He likes to be on time. She's always late.
She's a detail person. He sees the big picture.
He takes the world as it comes. She needs control.
She likes dinner at the table. He's a grazer.
He loves to learn. She wants things as they are and as they have been
And then they get married. Can they make it?
We'll bet your knee-jerk answer was more than likely "No. They're too different."
Don't feel alone. You're right in there with most people who think that differences can be attractive, even exciting, but they don't make for a solid marriage. That's why one of the most popular dating sites on the internet advertises a compatibility test. "We'll find someone just for you." A more appropriate pitch would be, "We'll find someone just like you."
Is that what you want? Someone just like you? Someone who thinks like you, feels the same way about things, believes the same things you believe? Again we'll bet that you're probably thinking--"Well, yes. That's what I want."
But why would you want a copy of you? Ease? Safety? Harmony? Less chance for conflict?
That's what most people believe. But we want you to know that after nearly eighteen years of working with couples, that kind of sameness is the downfall of many, many relationships and marriages.
Why? Because, no matter how much two people have in common--religion, politics, race, financial status, whatever--when they get into a relationship they soon discover the many ways they are different from each other. That's an inescapable fact of life. There simply aren't two of us alike--not even identical twins.
So what's the result when two people who believe in sameness--or oneness as some people call it--find themselves face to face with their differences? They don't know what to do. They're scared, confused, challenged, and self-protective. What they expected isn't coming true. Then what?
Rather than learn how to live with who they really are, they use their differences to trash each other, and end up in painful power struggles they can't win. Their relationship comes apart and they don't even know how or why.
But here's the question. Can love, relationships, and marriage succeed based on the differences between two people? Not only is the answer yes, yes, yes--but real love and real romance aren't even possible without them. In fact, if the two of you aren't recognizing and respecting the differences between you, you'll can never feel truly loved--because you're not.
"Okay. Okay," you say. "What can I do about it?"
Change your mind. Sound simple? Well, it is really.
"If it's so simple," you're saying, "how do I do it?"
That's the number one question we get asked. So here are a couple of keys.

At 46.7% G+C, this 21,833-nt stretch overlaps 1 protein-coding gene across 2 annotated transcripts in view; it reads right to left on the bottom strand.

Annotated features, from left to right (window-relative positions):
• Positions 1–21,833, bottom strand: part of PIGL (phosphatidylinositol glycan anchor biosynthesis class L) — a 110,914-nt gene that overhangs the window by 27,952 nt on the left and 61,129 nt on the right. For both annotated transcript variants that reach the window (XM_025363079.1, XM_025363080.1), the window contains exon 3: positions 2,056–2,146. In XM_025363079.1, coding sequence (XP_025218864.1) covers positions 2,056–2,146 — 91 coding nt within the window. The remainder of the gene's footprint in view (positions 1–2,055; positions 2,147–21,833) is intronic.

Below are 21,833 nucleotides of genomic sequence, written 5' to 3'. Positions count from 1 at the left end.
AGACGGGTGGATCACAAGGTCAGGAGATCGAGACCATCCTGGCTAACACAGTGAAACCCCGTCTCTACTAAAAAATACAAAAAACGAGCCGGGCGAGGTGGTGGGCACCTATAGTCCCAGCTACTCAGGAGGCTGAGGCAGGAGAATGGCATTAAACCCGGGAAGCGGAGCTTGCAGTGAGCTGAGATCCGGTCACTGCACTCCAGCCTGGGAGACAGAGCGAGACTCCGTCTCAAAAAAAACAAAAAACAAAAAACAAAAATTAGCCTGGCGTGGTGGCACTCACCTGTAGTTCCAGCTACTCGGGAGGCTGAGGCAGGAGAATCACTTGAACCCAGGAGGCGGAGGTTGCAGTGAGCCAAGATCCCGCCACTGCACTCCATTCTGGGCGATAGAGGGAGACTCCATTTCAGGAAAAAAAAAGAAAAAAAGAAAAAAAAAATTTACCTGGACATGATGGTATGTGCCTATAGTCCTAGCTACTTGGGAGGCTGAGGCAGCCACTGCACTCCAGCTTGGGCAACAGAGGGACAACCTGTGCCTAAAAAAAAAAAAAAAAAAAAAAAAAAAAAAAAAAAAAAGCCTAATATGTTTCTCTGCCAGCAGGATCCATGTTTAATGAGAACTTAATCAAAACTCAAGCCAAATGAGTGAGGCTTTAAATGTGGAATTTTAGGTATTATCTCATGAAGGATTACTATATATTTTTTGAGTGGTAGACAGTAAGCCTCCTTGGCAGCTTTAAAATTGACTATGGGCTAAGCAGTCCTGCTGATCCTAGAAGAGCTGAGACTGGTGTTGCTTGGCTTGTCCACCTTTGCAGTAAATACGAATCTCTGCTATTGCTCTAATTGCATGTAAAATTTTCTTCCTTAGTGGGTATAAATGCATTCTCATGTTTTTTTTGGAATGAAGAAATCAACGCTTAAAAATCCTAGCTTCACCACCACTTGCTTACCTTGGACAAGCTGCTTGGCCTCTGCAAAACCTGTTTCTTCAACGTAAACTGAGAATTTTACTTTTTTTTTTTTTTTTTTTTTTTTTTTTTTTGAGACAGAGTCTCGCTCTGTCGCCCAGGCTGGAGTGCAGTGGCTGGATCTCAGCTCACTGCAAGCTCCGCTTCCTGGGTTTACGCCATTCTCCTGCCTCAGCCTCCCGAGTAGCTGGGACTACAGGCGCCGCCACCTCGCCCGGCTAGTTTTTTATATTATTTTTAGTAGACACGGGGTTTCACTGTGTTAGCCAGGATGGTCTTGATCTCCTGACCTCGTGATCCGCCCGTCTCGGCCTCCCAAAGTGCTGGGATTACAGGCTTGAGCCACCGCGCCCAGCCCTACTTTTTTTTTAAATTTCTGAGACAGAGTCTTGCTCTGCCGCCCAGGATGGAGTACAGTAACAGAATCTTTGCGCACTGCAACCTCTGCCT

One, remember that your partner is not you. That may come as shock to some people, but when you forget this critical point, you become all involved in yourself. It's all about your thoughts, your feelings, and your fantasies and how your partner is not matching up. Then it doesn't matter who your partner is or what your partner does, you'll never be satisfied. Talk about a sure-fire recipe for disappointment and conflict!
Two, curiosity is key. Don't assume that you already know what your partner is thinking or feeling in any given moment. How do you feel when someone does that to you? You don't like it, do you? Then don't do it to the person you claim to love. Find out instead. Yes. It's that simple. Find out. Ask questions. Don't stop until you feel that you understand. And be sure that what you understand lines up with your partner's experiences. That way you're on the same track.
And what's the payoff for all of this?
We call it "letting love lead." You discover instead of assume. You both get to be seen for who you really are. And, best of all, you get to be loved for who you really are and you love your partner in the same way.
Love has been called magical and this is what that means. Being loved for who you are--really are--no masks, no games, relaxed, open, and free.
Is that really possible? Yes!!
Is it really magical?. You bet.
© 2008, Judith & Jim
I have always made a distinction between my friends and my confidants. I enjoy the conversation of the former; from the latter I hide nothing. - Edith Piaf
Judith Sherven and
Jim Sniechowski are husband and wife and the best-selling
authors of four books: "The
to Love 365 Days a Year" and
Loved for Who You Really Are: How the differences
between men and women can be turned into the source of the
very best romance you'll ever
know. Their fourth is
Smart Couple's Guide to the Wedding of Your
Dreams, an important book for
anyone who cares that weddings support the couple and the
marriage they are creating. Claim your free relationship
tips at www.makingtheordinaryextraordinary.com
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